The Bolger colt also has a Derby winner–Lammtarra–as his broodmare sire. For a horse who won the Derby, G1 King George VI and Queen Elizabeth Diamond S. and the G1 Prix de l’Arc de Triomphe, Lammtarra had a lamentable record as a stallion, arguably his best representative being Moonlight Magic’s dam Melikah. This fine broodmare–already dam of an Arc third–followed up her third in the Oaks with second place in the Irish version. There’s a strong chance she owed her talent more to her exceptional dam Urban Sea–the Arc winner responsible for those first-rate Derby winners Galileo and Sea The Stars (as well as the Oaks second All Too Beautiful, herself dam of an Oaks runner-up in Wonder of Wonders).
Mention of Sea The Stars brings us neatly to Godolphin’s other trial winner, Cloth of Stars, a 400,000gns yearling who would need supplementing for the Derby. His victory in the G3 Prix Greffulhe was his third at group level, and he is one of the few possible Derby contenders to have won a group race at two.
Cloth of Stars belongs to only the third crop by Sea The Stars, but the Gilltown resident has already sired an Oaks winner in Taghrooda, a Derby third in Storm The Stars and a runaway G1 German Derby winner in Sea The Moon. It is relevant that Sea The Stars’s Timeform rating soared from 109p as a 2-year-old, when he was a Group 2 winner, to 140 at three. Cloth of Stars also appears progressive.
He is yet another from a family with proven Classic credentials. His dam, the Kingmambo mare Strawberry Fledge, is a sister to the Oaks winner Light Shift, as well as being a half-sister to a top older mare in Shiva (G1 Tattersalls Gold Cup). His third dam is Northern Trick, a wiry Northern Dancer filly who won the G1 Prix de Diane and was twice runner-up in the Arc.
Cloth of Stars’ second dam, Lingerie, was by Shirley Heights, who played his part in the Mill Reef line’s domination of the Derby in the later decades of last century. Mill Reef set the ball rolling in 1971 and was followed by his sons Shirley Heights and Reference Point, grandson Slip Anchor, great-grandson High-Rise and great-great-grandson Sir Percy.
It will be interesting to see whether The Gurkha develops into another Derby contender for Coolmore and Aidan O’Brien. Like Minding, he is by Galileo out of a talented miler sired by Danehill Dancer. Whereas Minding is out of Lillie Langtry, a Group 1 winner, The Gurkha is out of Chintz, a seven-furlong Group 3 winner as a 2-year-old. Both have a second dam sired by a winner over a mile and a half, Minding’s being by Darshaan and The Gurkha’s by Slew O’ Gold.
The Gurkha has run only twice, both times over a mile and both times on heavy ground. He was impressive in winning by nine lengths at Navan in April and the runner-up, Saafarr, was beaten only 2 1/2 lengths by Moonlight Magic two days ago.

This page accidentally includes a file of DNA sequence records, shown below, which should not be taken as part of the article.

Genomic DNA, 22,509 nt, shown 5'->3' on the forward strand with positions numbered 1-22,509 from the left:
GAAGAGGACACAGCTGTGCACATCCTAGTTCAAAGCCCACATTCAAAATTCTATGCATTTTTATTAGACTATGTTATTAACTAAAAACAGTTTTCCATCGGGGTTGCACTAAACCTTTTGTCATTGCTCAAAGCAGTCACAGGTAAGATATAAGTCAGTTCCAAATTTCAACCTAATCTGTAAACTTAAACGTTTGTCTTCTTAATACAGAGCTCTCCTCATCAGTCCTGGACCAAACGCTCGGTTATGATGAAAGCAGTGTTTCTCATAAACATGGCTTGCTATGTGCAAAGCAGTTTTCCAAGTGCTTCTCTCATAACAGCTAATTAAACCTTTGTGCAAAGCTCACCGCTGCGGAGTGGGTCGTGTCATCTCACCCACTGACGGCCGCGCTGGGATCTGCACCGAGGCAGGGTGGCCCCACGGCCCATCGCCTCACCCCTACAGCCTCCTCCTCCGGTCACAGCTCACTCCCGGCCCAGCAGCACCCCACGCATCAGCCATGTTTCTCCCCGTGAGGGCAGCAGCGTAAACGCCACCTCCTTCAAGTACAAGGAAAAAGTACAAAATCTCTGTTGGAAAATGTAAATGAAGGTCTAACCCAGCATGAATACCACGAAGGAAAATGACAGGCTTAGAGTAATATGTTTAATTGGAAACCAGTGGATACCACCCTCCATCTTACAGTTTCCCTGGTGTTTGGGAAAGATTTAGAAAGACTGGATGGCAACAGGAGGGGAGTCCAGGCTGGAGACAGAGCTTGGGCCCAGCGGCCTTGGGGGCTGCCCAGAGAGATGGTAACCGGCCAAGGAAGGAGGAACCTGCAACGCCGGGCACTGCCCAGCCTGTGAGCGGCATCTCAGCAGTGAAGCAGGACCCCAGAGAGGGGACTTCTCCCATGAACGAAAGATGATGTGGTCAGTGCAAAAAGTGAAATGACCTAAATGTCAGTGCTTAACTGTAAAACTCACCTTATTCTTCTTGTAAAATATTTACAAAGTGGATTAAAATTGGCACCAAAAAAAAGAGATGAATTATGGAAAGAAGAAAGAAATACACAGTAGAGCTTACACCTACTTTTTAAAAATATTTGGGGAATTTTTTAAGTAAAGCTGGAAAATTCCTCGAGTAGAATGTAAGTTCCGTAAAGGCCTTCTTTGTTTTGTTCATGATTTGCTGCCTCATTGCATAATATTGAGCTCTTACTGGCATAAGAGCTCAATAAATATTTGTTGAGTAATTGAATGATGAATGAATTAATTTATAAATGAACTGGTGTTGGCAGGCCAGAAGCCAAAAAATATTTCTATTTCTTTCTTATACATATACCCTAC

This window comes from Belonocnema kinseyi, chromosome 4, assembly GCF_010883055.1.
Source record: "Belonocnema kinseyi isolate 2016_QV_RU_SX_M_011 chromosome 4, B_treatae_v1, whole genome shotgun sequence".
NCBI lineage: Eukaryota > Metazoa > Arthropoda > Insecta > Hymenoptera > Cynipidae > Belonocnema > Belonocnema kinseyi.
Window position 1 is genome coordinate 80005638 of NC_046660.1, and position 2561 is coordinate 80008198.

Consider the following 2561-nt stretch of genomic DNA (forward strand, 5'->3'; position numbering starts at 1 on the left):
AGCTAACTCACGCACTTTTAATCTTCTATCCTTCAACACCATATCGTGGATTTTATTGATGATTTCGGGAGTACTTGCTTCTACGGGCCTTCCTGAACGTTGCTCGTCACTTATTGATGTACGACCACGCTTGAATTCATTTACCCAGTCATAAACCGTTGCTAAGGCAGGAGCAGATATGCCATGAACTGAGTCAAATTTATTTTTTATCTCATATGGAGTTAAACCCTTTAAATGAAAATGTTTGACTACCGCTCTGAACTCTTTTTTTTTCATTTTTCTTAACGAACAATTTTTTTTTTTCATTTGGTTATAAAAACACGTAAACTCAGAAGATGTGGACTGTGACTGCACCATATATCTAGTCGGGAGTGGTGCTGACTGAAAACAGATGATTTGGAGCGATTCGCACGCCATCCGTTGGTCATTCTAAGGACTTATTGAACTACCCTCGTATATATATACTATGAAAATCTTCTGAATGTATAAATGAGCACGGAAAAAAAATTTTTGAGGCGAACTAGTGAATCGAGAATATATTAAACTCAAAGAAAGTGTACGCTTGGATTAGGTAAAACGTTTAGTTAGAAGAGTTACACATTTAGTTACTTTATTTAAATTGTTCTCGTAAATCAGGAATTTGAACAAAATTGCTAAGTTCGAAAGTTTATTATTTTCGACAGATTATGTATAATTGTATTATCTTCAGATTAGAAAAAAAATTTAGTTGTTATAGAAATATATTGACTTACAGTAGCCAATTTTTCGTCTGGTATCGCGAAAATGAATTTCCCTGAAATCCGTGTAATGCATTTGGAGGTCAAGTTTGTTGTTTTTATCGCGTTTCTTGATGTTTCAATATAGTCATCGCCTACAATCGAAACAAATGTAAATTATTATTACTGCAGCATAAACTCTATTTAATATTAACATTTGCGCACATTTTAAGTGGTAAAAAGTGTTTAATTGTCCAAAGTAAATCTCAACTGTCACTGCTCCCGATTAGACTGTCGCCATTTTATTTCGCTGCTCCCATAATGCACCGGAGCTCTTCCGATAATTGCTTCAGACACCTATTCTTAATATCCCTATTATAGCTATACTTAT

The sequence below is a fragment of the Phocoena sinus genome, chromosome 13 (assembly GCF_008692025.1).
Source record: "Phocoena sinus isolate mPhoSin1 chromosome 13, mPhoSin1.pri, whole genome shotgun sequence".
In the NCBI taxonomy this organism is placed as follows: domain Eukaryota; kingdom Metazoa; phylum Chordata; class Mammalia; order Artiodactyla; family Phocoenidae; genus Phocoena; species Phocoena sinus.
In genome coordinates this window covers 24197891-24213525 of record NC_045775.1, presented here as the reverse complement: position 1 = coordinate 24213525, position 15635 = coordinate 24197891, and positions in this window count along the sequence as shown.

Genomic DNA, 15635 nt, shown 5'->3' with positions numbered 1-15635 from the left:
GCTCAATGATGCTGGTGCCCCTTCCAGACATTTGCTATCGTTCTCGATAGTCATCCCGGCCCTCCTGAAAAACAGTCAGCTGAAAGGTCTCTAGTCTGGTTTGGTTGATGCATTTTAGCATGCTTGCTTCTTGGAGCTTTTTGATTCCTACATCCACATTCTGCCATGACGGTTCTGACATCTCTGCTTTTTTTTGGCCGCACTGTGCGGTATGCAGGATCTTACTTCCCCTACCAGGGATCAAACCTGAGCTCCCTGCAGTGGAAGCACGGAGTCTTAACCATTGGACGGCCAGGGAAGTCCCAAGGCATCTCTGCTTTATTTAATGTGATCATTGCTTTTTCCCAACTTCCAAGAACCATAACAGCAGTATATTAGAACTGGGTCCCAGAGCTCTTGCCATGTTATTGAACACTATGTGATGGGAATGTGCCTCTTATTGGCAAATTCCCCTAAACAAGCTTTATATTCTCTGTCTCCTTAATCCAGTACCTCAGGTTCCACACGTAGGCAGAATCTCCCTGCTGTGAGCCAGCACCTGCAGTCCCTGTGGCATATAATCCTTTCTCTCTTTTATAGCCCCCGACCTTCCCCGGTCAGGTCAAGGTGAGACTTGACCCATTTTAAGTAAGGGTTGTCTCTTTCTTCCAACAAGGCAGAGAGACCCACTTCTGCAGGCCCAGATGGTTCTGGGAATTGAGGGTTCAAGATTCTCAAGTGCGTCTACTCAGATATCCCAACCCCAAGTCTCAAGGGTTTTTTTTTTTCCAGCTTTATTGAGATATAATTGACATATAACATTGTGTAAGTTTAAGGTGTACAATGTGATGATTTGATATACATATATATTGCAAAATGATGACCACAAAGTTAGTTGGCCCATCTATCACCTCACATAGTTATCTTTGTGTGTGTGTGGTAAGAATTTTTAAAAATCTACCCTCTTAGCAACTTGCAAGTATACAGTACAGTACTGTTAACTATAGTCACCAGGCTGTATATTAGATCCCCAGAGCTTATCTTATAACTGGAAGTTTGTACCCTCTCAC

The flourishing Galileo-Danehill Dancer cross has already produced a group winner over a mile and a half in Quest For Peace, so it is possible that The Gurkha will also stay that far, though his stamina can’t be taken for granted.
The weekend’s other Derby Trial, at Lingfield, went to Humphrey Bogart, another who would need supplementing for the Derby. As a son of the G1 Prix Morny winner Tagula, this colt doesn’t have much stamina on his sire’s side, but take a look at the bottom half of his pedigree. With Kahyasi as her sire and Darshaan as her broodmare sire, his dam Hazarama is bred to the same pattern as Enzeli (winner of the G3 Doncaster Cup and the G1 Gold Cup at Royal Ascot), Zainta (Prix de Diane) and Shamadara (a short-head second in the Irish Oaks). Add in the fact that Humphrey Bogart’s third dam Hazy Idea was a smart winner at up to 1 3/4 miles and it is easy to see why the colt stays as well as he does. It would take a lot of money–and a lot of courage–to supplement him, but this tough and experienced colt probably wouldn’t be disgraced.
The same family is also responsible for the Aga Khan’s Sea The Stars colt Harzand, who shares the same second dam, Hazaradjat, as Humphrey Bogart. Harzand has won his last two starts, including the G3 Ballysax S. over a mile and a quarter by just over a length from ‘TDN Rising Star’ Idaho. Idaho was beaten only a little further by Moonlight Magic two days ago. Harzand appears to be a very smart colt in the making but his highly experienced rider expressed concerns that the colt is too big and heavy to act around Epsom.
No doubt other contenders will emerge over the next week or so. Galileo’s squad also includes the Group 3 winner Deauville, whose smart brother The Corsican just about stays a mile and a half; the aforementioned Idaho, a very useful brother to the dual Group 1 winner Highland Reel; and perhaps we shouldn’t underestimate Port Douglas, a tough Group 2 winner bred to the same cross as Ruler of the World. Then there’s Galileo’s grandson Massaat, This G1 2000 Guineas runner-up will have inherited some stamina from his sire Teofilo, but he is out of a sprinting daughter of Acclamation. He may therefore struggle to match the stamina of several of the Classically-bred bluebloods mentioned above.